Daddy Yankee

Barrio Fino en Directo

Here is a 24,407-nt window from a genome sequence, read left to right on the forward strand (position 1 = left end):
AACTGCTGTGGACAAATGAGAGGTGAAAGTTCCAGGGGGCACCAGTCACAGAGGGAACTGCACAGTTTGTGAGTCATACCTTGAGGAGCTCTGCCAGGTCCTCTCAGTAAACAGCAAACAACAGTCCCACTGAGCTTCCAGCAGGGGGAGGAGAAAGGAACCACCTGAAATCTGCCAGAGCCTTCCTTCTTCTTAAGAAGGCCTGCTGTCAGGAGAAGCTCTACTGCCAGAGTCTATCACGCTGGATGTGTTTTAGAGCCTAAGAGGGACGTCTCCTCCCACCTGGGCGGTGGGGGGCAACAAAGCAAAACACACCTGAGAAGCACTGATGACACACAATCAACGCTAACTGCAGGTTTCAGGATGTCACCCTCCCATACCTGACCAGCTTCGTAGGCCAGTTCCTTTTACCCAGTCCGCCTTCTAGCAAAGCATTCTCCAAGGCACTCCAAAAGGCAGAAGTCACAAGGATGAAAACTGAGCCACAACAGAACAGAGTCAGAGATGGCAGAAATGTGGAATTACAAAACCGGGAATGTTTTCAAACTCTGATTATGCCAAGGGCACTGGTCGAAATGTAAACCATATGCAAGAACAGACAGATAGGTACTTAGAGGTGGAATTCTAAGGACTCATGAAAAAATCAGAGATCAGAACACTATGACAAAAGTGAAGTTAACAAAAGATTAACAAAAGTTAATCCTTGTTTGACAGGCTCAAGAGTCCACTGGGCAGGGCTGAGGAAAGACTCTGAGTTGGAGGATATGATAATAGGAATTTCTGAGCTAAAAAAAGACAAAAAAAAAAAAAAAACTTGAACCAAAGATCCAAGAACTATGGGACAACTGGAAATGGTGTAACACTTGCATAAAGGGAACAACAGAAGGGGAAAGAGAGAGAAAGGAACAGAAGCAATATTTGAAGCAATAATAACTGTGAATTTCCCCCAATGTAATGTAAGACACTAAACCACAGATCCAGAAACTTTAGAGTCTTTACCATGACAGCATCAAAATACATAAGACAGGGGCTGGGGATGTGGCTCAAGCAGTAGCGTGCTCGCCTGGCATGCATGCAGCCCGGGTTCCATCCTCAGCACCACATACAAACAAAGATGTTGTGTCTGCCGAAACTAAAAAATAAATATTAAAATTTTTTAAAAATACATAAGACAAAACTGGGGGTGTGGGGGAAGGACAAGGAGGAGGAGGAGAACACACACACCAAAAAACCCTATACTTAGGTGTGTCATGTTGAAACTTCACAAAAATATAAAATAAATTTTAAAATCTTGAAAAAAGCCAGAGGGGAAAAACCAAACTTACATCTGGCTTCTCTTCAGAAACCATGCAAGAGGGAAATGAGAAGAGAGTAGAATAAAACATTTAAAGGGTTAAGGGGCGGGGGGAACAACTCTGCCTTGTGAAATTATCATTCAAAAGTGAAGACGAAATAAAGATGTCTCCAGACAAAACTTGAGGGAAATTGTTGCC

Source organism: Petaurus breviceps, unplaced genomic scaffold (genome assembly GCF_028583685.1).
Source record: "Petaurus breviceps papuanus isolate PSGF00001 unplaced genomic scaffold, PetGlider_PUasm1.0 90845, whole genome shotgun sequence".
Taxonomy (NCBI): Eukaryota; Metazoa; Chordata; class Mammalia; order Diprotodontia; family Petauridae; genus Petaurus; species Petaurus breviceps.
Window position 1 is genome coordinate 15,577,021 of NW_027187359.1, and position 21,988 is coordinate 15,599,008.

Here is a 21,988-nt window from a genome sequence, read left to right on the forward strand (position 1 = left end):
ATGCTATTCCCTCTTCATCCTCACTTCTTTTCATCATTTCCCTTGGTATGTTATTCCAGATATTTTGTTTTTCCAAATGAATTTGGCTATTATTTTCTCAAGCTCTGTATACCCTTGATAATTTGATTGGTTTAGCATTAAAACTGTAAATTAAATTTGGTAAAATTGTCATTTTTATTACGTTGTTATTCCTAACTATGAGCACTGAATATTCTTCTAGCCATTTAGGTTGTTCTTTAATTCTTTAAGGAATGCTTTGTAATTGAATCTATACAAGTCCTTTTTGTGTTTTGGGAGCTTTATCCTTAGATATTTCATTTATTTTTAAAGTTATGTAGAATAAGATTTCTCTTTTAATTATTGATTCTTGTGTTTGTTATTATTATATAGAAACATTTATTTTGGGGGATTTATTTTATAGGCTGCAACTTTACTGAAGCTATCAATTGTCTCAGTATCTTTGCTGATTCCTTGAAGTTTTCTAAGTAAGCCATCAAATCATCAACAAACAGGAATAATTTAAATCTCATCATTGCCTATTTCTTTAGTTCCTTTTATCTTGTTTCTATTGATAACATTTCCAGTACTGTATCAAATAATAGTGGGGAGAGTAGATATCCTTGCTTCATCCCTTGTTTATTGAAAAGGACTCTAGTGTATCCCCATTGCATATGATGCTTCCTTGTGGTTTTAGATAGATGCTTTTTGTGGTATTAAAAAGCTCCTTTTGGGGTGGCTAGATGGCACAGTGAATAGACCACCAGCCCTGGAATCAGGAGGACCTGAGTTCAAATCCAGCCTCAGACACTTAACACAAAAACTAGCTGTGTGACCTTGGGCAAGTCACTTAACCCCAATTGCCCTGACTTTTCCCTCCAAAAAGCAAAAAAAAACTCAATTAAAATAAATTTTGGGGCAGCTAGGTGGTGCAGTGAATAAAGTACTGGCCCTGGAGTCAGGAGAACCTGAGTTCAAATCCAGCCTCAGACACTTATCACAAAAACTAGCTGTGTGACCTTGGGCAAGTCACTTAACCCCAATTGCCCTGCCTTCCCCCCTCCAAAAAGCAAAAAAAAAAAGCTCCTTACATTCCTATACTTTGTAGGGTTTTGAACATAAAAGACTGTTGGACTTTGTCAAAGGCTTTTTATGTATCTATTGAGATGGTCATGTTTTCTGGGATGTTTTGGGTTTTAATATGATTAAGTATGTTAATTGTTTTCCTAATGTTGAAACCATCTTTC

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Daddy Yankee kept his presence front and center amid the reggaeton feeding frenzy of 2005, releasing a very satisfying stopgap package, Barrio Fino en Directo, in late 2005, just in time for the holiday shopping rush. The title references Daddy's super-selling album from a year before, Barrio Fino, and the album serves as a nice companion piece, reflecting upon all the success that album enjoyed in the wake of its release. This CD/DVD package has a little bit of everything: the CD features a ten-track seamless set of live recordings from all over America (North and South), and it also features several new recordings, including collaborations with Snoop Dogg and Paul Wall, while the DVD features live concert footage, the "Corazones" video, various documentary footage, and a photo gallery. It all adds up to a lot of entertainment value, and a lot of insight into what's made Daddy Yankee such a phenomenon. In particular, the live recordings are especially impressive. The sound quality is pristine -- on a par with his studio recordings -- and the performances are absolutely electrifying, all of them recorded in giant arenas packed full of tens of thousands of screaming fans (check "Lo Que Pasó, Pasó," where the entire arena sings along, word for word). If you have any reservations about the reggaeton movement, the mania of these live performances will be all the evidence you need -- this is no trend; this is a full-fledged movement, one with strong sociopolitical undercurrents. (The other Daddy Yankee live album released in 2005, the archival Ahora Le Toca al Cangri, pales in comparison.) The new studio recordings are all promising, raising the level of anticipation for Daddy's next studio album to a ridiculous level. Of particular interest are the collaborations with Snoop and Paul Wall, as these two popular rappers try their best to adjust their flows to the tricky, fleet-footed rhythms of reggaeton. The DVD footage is engaging, though somewhat of a mishmash -- a grab bag of content that functions chiefly as a visual scrapbook of Daddy's whirlwind year. Fans will love Barrio Fino en Directo. It's no cash-in; it's a lovingly assembled stopgap release with good intentions. Anyone new to Daddy Yankee, however, will want to start with Barrio Fino. It's a great, hit-filled album that's a prerequisite to understanding why this young swaggering Puerto Rican was able to captivate arenas full of Latinos in all corners of the Western Hemisphere.